Bee Bread fungus, ESG, Honey bees

An Aspergillus flavus strain from bee bread of the Western honey bee (Apis mellifera) displays adaptations to distinctive features of the hive environment

Researchers have long noted the presence of Aspergillus flavus in honey bee colonies. A new study reveals that this fungus is specially adapted to survive in the hive environment. It was published in Ecology and Evolution. the study explores how A. flavus thrives in bee bread—a primary food source for Apis mellifera (western honey bee). Bee bread, despite its acidic, low-moisture, and antimicrobial-rich nature, supports a diverse microbiome essential for honey bee food processes.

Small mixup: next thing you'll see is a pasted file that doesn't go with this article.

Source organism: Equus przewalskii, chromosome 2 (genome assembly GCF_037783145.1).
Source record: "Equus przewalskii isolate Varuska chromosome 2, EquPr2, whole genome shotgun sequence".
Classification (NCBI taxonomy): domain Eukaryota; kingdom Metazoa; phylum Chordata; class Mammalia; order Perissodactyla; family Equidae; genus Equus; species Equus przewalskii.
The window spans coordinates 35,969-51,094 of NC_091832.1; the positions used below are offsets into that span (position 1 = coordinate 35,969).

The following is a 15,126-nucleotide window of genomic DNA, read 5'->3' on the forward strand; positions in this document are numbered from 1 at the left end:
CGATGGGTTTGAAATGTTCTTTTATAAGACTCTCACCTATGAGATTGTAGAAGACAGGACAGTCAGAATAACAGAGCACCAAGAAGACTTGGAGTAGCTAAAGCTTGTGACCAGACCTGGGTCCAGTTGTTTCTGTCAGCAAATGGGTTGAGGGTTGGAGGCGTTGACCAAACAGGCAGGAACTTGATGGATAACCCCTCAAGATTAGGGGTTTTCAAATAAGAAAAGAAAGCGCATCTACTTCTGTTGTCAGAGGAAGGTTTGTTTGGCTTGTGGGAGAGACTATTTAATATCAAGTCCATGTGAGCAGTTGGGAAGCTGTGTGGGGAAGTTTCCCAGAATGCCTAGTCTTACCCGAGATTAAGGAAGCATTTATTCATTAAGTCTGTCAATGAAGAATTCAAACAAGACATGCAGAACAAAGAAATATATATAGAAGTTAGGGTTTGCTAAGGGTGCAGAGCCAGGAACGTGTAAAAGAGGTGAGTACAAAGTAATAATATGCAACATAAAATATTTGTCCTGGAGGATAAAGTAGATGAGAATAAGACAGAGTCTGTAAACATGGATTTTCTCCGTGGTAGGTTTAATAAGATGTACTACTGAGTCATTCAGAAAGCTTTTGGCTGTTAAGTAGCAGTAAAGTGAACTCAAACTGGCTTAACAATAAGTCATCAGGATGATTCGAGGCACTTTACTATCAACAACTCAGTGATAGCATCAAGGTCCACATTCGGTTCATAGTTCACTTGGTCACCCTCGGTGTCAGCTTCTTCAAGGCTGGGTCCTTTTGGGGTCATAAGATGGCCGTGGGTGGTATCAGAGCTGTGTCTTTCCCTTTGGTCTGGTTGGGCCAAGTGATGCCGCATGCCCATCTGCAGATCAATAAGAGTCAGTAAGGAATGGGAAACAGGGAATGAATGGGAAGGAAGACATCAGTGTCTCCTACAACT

Daniel Bush from the Berenbaum lab led the study, challenging the belief that fungi struggle to survive in bee bread due to bacterial dominance. Using three strains of A. flavus, including one from central Illinois hives, researchers tested their resilience to hive-specific conditions such as low pH and propolis.

The hive-associated strain excelled in acidic conditions and resisted propolis, hinting at unique genetic adaptations. Sequencing this strain revealed mutations that help it thrive in the harsh hive environment, suggesting a potential mutual benefit between the fungus and bees.

Future research will examine the fungus's performance across different bee bread compositions and the impact of fungicides on these hive-resident microbes.


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